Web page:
Smart beta and Environmental, Social and Governance (ESG) integration have both gathered strong momentum, with significant asset growth in strategies using each discipline. Multifactor smart beta strategies, with their longer-term focus and factor diversification, provide a natural platform for the integration of ESG.
The earth’s climate is becoming warmer because of things we (humans) have done. Since the climate, along with the atmosphere and water, forms the infrastructure of our lives, climate change will affect us pervasively.
The drivers of environmental markets are deeply rooted and continue to gather momentum. Population growth, increasing urbanization, climate change, environmental policy and regulation, and inadequate infrastructure are profoundly shaping global markets.
For an industry that prides itself on mastering risk management, finding value and uncovering arbitrage opportunities, I think the financial services sector is falling flat. Why? Because most firms are overlooking one of the biggest investment opportunities ever: women.
We often use the term “underwater” to describe money-losing investments in finance. That may not be a euphemism for long. Of the world’s 15 largest stock exchanges, all but four are in coastal cities, and all could face the prospect of literally being submerged underwater as sea levels rise.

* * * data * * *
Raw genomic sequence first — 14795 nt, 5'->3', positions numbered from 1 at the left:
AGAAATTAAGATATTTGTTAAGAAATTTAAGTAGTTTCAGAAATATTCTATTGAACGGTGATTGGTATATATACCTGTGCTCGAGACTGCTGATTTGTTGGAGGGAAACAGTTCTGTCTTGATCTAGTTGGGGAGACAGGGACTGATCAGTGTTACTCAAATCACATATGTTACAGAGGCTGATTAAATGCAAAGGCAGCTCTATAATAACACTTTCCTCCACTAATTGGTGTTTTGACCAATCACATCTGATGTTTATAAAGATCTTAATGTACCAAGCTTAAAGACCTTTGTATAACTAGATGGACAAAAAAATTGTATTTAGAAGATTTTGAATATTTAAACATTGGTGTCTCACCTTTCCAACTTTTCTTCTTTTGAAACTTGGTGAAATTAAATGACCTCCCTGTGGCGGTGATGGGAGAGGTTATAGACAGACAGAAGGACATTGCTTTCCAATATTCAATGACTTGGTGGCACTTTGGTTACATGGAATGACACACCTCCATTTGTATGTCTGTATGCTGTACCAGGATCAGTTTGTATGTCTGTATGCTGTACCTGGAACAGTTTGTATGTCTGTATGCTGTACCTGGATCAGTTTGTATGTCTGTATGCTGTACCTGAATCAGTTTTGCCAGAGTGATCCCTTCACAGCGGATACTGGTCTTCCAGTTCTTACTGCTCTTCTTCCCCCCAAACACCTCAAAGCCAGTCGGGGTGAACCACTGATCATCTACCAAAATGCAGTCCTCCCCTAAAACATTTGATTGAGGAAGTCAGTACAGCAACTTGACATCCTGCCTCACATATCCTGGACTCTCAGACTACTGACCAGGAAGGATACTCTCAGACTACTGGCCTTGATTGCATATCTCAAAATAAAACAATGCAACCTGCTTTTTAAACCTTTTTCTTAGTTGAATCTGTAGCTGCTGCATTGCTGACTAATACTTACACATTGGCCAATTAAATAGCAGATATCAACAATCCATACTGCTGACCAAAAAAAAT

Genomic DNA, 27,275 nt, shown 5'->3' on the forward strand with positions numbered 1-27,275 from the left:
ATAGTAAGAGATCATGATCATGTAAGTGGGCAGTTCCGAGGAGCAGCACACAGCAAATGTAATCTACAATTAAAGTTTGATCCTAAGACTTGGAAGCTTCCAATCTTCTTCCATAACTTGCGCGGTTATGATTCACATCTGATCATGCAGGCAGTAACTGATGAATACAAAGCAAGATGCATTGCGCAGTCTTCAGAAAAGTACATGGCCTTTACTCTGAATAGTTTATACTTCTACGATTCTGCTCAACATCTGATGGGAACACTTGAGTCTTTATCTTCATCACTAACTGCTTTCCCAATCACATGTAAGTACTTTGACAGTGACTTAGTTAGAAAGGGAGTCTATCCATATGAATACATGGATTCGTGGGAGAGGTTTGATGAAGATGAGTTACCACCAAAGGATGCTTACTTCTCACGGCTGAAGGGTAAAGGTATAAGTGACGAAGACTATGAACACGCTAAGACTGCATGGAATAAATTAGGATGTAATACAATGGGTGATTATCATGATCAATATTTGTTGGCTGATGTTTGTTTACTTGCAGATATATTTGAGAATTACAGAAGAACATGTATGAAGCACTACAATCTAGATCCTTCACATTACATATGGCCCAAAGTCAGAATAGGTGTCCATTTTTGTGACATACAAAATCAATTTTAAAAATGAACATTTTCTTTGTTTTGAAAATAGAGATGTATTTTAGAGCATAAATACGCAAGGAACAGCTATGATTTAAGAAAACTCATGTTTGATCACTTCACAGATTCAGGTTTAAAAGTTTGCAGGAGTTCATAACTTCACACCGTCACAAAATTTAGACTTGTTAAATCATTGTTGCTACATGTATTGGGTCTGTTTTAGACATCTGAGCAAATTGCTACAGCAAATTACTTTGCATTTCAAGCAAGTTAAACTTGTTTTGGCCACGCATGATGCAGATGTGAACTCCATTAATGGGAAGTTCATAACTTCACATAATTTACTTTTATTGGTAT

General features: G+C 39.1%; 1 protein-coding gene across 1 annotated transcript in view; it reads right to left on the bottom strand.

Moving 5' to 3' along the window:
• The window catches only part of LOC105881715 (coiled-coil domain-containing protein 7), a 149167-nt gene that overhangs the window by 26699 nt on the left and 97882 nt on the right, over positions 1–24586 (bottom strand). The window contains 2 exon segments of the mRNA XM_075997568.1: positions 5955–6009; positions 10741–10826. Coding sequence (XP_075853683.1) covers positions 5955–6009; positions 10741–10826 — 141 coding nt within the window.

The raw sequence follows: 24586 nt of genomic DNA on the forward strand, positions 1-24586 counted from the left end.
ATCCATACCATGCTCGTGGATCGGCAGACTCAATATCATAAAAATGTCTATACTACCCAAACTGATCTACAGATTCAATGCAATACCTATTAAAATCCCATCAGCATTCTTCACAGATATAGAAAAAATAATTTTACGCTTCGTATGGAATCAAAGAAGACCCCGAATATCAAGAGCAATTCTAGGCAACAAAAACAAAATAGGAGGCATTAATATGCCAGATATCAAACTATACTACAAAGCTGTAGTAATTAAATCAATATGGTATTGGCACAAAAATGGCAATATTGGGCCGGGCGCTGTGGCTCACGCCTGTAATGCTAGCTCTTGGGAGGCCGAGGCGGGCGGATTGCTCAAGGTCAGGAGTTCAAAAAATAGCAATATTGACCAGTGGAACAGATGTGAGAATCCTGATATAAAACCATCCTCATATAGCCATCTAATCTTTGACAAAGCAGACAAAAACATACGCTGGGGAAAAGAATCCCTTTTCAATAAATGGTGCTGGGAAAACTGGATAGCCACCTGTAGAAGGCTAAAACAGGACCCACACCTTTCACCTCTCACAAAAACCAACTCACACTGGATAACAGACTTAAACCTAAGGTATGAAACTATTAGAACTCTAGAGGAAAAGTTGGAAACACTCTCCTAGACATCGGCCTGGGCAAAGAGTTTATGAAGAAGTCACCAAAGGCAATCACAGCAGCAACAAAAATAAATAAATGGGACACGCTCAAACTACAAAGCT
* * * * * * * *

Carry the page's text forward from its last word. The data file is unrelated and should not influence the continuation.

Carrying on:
What makes for an efficient financial market? Any market participant could probably list ten things without burning a calorie, but one thing that would probably make everyones list is information. Financial markets need information in order to work efficiently.
Millennials are expected to receive a record-breaking intergenerational wealth transfer of over $30 trillion yet only 30 percent of advisors are looking for clients under the age of 40.1 Why? Because reaching my generation can be difficult and keeping us happy is even harder.
Across the globe, with few exceptions, women are underrepresented in management, on corporate boards, and in better-paid technical professions. They are paid less than men for substantially equal work.